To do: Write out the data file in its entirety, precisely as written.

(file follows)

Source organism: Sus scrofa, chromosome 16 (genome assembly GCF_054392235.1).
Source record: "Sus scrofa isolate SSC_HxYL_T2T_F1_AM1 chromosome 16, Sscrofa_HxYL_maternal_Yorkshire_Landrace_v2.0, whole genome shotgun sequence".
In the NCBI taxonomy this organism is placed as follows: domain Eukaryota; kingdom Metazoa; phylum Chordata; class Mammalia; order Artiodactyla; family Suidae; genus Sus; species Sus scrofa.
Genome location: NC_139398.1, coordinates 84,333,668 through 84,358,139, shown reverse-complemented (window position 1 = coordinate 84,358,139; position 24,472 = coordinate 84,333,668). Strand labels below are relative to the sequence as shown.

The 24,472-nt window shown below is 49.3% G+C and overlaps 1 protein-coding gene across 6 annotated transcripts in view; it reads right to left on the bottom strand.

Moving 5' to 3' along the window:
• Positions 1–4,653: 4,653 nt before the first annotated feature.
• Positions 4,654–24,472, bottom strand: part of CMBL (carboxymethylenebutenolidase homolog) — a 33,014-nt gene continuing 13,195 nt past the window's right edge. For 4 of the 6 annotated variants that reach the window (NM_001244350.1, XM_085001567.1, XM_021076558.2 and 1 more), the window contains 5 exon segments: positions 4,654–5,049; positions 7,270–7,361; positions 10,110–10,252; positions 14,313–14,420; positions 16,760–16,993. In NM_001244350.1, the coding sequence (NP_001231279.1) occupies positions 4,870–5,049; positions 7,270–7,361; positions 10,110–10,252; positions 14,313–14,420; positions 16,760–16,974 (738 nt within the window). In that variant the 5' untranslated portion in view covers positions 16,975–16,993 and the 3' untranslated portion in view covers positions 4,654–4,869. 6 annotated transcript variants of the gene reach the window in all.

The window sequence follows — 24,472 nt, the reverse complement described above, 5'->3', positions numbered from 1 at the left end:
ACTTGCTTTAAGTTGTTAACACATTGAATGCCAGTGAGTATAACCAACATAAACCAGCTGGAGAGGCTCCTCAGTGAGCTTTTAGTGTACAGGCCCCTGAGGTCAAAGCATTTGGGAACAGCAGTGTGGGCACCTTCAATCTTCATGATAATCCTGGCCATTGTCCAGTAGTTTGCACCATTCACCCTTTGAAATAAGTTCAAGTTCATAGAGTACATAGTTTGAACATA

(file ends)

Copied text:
Source organism: Sus scrofa, chromosome 16 (genome assembly GCF_054392235.1).
Source record: "Sus scrofa isolate SSC_HxYL_T2T_F1_AM1 chromosome 16, Sscrofa_HxYL_maternal_Yorkshire_Landrace_v2.0, whole genome shotgun sequence".
In the NCBI taxonomy this organism is placed as follows: domain Eukaryota; kingdom Metazoa; phylum Chordata; class Mammalia; order Artiodactyla; family Suidae; genus Sus; species Sus scrofa.
Genome location: NC_139398.1, coordinates 84,333,668 through 84,358,139, shown reverse-complemented (window position 1 = coordinate 84,358,139; position 24,472 = coordinate 84,333,668). Strand labels below are relative to the sequence as shown.

The 24,472-nt window shown below is 49.3% G+C and overlaps 1 protein-coding gene across 6 annotated transcripts in view; it reads right to left on the bottom strand.

Moving 5' to 3' along the window:
• Positions 1–4,653: 4,653 nt before the first annotated feature.
• Positions 4,654–24,472, bottom strand: part of CMBL (carboxymethylenebutenolidase homolog) — a 33,014-nt gene continuing 13,195 nt past the window's right edge. For 4 of the 6 annotated variants that reach the window (NM_001244350.1, XM_085001567.1, XM_021076558.2 and 1 more), the window contains 5 exon segments: positions 4,654–5,049; positions 7,270–7,361; positions 10,110–10,252; positions 14,313–14,420; positions 16,760–16,993. In NM_001244350.1, the coding sequence (NP_001231279.1) occupies positions 4,870–5,049; positions 7,270–7,361; positions 10,110–10,252; positions 14,313–14,420; positions 16,760–16,974 (738 nt within the window). In that variant the 5' untranslated portion in view covers positions 16,975–16,993 and the 3' untranslated portion in view covers positions 4,654–4,869. 6 annotated transcript variants of the gene reach the window in all.

The window sequence follows — 24,472 nt, the reverse complement described above, 5'->3', positions numbered from 1 at the left end:
ACTTGCTTTAAGTTGTTAACACATTGAATGCCAGTGAGTATAACCAACATAAACCAGCTGGAGAGGCTCCTCAGTGAGCTTTTAGTGTACAGGCCCCTGAGGTCAAAGCATTTGGGAACAGCAGTGTGGGCACCTTCAATCTTCATGATAATCCTGGCCATTGTCCAGTAGTTTGCACCATTCACCCTTTGAAATAAGTTCAAGTTCATAGAGTACATAGTTTGAACATA